If they occurred at the exact same time, they would finally be convinced that fusion was taking place. But they wanted timing with incredible accuracy, that of a nanosecond, or a billionth of a second. This was one measurement that, though possible, still hadn’t been carried out by Taleyarkhan and his team.

So Horizon decided to try to sort out the issue once and for all. And we commissioned an independent team of leading scientists to conduct the experiment. Working from the instructions set out in Taleyarkhan’s paper, we assembled the same key scientific conditions to create nuclear fusion from sonoluminescence. To see if we could find fusion, we measured the neutrons and the flashes of light simultaneously with nanosecond accuracy, something that had never been done before.

An Experiment to Save the World: Nuclear Fusion, 6.9 out of 10 based on 7 ratings

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  • http://www.mmh-eg.com/ Clinton Herkstroeter

    its not cheaper, its additional sustainable, and superior for that surroundings, it truly is further costly to build the infrastructure for renewables than for fossil fuels

  • Johnny

    Well most of the infrastructure is already in place as far electrical grid systems go, all that is needed for this type of fusion system are the reactors to produce heat and turbines and generators to convert the heat to electricity.

    Or you can maybe use aneutronic fusion by way of a much smaller Plasma Dense Focus reactor system that produces electricity directly without the need of generators and turbines.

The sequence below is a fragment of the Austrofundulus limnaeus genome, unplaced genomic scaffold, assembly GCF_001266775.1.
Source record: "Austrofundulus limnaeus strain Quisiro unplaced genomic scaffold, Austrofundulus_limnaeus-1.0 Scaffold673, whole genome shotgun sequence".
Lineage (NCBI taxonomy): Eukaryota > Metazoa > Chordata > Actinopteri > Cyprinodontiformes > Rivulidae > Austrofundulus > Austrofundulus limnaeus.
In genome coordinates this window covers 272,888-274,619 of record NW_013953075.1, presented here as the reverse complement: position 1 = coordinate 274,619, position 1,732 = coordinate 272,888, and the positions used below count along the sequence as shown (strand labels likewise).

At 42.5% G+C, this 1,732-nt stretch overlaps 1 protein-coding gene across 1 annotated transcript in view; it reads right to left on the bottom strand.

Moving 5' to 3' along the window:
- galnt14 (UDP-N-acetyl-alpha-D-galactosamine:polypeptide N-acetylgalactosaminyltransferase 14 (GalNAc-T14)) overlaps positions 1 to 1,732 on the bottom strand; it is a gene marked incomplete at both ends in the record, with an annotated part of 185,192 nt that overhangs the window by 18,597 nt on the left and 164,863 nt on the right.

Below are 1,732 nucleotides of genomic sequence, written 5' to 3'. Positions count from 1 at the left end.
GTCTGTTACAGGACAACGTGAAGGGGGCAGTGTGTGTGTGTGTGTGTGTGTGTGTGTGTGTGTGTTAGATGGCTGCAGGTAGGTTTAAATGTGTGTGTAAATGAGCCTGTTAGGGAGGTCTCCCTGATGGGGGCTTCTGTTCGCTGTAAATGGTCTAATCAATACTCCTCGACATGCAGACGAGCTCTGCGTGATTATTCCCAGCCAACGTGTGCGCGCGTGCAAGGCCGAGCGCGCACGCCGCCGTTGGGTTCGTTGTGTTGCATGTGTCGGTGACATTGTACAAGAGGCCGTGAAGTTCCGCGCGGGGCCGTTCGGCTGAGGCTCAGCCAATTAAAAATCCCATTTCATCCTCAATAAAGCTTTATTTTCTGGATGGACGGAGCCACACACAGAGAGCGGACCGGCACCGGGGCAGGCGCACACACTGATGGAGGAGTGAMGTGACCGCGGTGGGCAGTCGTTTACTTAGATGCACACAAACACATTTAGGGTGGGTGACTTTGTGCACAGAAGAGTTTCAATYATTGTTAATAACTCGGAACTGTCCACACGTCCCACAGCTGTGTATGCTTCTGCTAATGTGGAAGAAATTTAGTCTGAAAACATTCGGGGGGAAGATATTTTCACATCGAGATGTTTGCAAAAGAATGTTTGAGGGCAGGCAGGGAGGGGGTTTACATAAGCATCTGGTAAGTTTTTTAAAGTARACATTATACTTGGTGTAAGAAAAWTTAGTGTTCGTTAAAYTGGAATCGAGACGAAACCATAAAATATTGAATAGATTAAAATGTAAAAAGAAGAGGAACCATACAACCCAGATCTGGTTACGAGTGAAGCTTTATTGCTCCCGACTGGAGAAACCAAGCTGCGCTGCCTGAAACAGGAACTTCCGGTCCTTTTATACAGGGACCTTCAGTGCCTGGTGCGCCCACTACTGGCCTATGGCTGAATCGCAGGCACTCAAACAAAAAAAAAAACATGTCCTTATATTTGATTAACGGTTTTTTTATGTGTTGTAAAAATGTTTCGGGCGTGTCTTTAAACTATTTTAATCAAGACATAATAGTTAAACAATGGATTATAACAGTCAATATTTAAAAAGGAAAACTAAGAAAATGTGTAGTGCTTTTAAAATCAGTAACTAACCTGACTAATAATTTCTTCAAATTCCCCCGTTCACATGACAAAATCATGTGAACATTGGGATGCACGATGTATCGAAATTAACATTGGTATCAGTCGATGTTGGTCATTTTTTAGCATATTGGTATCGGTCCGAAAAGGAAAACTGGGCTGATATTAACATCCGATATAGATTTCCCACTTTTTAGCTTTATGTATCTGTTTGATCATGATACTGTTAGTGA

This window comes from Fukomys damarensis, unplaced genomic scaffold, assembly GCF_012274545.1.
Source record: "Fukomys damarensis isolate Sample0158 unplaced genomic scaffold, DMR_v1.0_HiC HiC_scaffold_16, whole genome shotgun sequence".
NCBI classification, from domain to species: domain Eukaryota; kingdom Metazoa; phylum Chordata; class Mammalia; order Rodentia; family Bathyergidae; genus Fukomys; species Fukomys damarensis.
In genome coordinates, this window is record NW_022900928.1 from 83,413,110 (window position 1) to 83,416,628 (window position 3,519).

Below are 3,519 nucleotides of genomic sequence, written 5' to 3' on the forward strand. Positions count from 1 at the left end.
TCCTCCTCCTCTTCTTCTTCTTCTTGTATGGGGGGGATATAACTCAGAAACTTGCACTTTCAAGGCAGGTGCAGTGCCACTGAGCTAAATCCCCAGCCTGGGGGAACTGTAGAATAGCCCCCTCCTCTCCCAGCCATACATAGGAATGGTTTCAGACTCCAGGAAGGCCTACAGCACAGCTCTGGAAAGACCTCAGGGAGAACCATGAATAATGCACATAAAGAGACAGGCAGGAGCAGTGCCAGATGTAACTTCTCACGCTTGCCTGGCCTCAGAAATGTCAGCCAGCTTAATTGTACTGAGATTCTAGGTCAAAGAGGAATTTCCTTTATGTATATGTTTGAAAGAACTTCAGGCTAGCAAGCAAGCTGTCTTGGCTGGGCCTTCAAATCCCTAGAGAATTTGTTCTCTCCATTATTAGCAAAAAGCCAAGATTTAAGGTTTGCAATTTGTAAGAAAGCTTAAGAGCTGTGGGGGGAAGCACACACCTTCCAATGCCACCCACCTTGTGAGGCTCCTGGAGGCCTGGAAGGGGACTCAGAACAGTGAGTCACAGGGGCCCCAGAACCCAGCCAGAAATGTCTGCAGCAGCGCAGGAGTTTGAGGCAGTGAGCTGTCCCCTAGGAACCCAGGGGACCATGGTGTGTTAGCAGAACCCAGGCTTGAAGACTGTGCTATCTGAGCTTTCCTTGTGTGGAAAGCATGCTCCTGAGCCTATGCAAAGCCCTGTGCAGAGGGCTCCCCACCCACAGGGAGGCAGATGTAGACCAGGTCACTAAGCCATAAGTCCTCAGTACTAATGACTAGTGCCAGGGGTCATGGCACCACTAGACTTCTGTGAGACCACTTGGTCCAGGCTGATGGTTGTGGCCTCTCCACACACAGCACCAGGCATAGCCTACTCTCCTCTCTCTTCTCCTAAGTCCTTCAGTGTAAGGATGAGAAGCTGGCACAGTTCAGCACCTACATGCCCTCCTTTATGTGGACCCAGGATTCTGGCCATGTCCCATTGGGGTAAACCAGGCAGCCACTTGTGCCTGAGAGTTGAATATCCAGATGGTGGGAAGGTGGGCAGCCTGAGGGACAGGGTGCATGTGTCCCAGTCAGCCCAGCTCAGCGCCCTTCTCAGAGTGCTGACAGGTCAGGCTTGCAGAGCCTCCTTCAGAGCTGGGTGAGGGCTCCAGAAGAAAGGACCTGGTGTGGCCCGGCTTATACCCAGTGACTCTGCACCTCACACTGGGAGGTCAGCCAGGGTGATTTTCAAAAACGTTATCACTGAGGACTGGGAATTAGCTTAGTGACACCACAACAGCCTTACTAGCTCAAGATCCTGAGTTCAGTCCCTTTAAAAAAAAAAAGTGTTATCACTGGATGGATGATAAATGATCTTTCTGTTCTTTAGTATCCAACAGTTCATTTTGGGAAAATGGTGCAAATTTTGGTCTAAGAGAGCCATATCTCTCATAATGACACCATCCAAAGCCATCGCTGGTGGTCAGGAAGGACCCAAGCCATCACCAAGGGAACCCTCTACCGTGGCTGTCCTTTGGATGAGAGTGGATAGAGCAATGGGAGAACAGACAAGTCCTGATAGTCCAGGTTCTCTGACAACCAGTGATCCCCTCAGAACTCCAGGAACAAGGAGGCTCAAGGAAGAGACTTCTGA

When it comes to fusion there are many different ‘flavors’ and processes that can potentially be used offering a range of sizes and costs and cost-effective systems, as well as varying environmental impact.

    The best place for info on research into aneutronic fusion using the DPF device can be found here:

    http://focusfusion.org/

    It also provides some basic info on other fusion ‘flavors’ and advanced energy systems in general here(still under construction):

    And it even includes a section for Fossil Fuels, though currently nothing is posted for it.

    http://focusfusion.org/index.php/site/article/253/

  • Ranjoharbri

    I have just wasted an hour of my life watching this bloody dribble. Horizon need a short sharp kick up the jacksy for even broadcasting a programme like this.
    It has already been proven that cold fusion doesn’t take place through sonuluminence. This is just another example of documentaries crossing the border into sheer television entertainment. All smoke and mirrors and no substance. Sort yourselves out Horizon and go back to making fact based reporting documentaries. 

  • Cam

    This one appears to be down, however here is a link for a working version:
    http://video.google.com/videoplay?docid=8522152695084736832

  • Cam

    Ranjoharbri, you’re incorrect. Nuclear fusion via sonoluminence has not been dis-proven, it just hasn’t been proven. Absence of evidence is not evidence of absence…and in fact there isn’t an absence of evidence, there is plenty of evidence. There’s an absence of proof, but that isn’t proof of absence.